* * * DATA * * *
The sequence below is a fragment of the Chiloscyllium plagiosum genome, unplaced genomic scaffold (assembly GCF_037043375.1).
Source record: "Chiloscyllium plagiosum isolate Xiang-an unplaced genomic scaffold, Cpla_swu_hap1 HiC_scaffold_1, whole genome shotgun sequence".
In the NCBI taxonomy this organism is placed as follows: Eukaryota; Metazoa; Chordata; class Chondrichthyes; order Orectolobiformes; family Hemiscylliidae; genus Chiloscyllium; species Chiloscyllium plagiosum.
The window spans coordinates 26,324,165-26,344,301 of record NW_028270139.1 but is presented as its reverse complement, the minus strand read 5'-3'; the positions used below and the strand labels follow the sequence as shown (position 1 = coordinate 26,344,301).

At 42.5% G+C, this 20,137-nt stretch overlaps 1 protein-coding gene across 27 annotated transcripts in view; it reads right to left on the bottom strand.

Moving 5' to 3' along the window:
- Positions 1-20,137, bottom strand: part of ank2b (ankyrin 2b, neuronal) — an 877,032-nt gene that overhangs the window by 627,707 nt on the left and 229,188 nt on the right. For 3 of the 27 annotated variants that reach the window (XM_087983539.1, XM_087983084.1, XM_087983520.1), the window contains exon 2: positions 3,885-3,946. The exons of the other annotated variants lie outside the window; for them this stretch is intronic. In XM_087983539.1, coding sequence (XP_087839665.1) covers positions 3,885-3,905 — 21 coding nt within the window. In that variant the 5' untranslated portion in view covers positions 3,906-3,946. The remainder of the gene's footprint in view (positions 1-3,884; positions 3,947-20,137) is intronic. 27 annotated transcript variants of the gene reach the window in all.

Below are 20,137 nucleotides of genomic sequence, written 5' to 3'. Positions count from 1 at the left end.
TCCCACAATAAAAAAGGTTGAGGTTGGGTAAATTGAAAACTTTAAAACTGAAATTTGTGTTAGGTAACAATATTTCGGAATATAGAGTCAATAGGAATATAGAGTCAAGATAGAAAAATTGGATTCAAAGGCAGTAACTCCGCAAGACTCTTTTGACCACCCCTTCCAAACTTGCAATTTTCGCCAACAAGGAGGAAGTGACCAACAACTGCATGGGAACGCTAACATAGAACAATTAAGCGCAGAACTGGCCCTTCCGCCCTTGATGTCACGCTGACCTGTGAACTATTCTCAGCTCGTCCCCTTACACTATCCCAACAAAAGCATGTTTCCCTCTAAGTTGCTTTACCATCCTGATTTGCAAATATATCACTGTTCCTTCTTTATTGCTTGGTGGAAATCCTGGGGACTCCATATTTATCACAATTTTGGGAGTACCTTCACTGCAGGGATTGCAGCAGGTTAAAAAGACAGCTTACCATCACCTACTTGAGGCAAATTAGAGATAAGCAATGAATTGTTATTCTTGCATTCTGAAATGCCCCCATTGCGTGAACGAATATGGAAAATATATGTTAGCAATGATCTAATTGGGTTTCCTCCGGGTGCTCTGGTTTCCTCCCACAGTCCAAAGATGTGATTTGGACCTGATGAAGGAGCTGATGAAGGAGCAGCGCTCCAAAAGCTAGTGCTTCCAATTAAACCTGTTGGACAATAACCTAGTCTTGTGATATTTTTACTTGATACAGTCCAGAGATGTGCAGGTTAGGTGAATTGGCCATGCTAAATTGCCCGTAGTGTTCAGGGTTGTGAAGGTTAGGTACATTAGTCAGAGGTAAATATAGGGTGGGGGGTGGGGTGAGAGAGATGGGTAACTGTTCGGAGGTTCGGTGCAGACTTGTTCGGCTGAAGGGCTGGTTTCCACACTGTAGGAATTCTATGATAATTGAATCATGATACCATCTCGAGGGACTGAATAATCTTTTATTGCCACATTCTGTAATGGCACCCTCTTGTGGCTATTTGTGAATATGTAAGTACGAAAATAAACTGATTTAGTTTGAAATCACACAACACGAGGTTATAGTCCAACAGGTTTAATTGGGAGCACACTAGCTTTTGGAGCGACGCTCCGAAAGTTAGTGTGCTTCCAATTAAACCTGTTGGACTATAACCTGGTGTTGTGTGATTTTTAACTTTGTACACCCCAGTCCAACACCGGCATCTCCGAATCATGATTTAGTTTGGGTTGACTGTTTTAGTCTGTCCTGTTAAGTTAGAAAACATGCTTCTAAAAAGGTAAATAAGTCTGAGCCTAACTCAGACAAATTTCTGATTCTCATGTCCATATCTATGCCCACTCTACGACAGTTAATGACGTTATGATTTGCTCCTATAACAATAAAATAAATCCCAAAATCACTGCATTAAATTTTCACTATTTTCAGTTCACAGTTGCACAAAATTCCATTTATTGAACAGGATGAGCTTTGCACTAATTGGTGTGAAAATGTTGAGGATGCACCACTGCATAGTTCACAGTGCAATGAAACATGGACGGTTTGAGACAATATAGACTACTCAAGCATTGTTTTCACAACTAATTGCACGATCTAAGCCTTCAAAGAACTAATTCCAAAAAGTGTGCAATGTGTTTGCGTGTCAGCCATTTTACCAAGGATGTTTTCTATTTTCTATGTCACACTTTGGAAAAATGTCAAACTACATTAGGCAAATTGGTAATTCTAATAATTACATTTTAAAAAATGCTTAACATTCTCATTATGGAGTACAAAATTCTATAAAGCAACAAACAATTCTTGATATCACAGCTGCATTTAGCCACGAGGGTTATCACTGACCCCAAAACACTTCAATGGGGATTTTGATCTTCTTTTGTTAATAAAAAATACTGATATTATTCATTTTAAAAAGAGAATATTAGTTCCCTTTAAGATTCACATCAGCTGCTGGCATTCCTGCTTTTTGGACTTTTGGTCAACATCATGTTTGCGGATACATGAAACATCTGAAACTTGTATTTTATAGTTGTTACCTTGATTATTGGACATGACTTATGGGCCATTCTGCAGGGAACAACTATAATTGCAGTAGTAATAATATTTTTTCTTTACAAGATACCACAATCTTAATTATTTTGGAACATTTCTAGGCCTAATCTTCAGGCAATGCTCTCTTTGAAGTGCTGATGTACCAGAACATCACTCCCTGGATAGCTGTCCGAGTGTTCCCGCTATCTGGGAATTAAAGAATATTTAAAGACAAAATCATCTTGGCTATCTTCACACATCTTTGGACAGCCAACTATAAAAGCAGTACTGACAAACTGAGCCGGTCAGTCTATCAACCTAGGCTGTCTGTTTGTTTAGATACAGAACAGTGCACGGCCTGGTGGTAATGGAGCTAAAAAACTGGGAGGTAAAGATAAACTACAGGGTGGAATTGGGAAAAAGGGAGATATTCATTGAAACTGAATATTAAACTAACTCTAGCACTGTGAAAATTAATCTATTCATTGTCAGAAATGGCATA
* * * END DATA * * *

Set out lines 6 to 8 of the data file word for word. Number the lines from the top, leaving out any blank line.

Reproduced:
Moving 5' to 3' along the window:
- Positions 1-20,137, bottom strand: part of ank2b (ankyrin 2b, neuronal) — an 877,032-nt gene that overhangs the window by 627,707 nt on the left and 229,188 nt on the right. For 3 of the 27 annotated variants that reach the window (XM_087983539.1, XM_087983084.1, XM_087983520.1), the window contains exon 2: positions 3,885-3,946. The exons of the other annotated variants lie outside the window; for them this stretch is intronic. In XM_087983539.1, coding sequence (XP_087839665.1) covers positions 3,885-3,905 — 21 coding nt within the window. In that variant the 5' untranslated portion in view covers positions 3,906-3,946. The remainder of the gene's footprint in view (positions 1-3,884; positions 3,947-20,137) is intronic. 27 annotated transcript variants of the gene reach the window in all.

Below are 20,137 nucleotides of genomic sequence, written 5' to 3'. Positions count from 1 at the left end.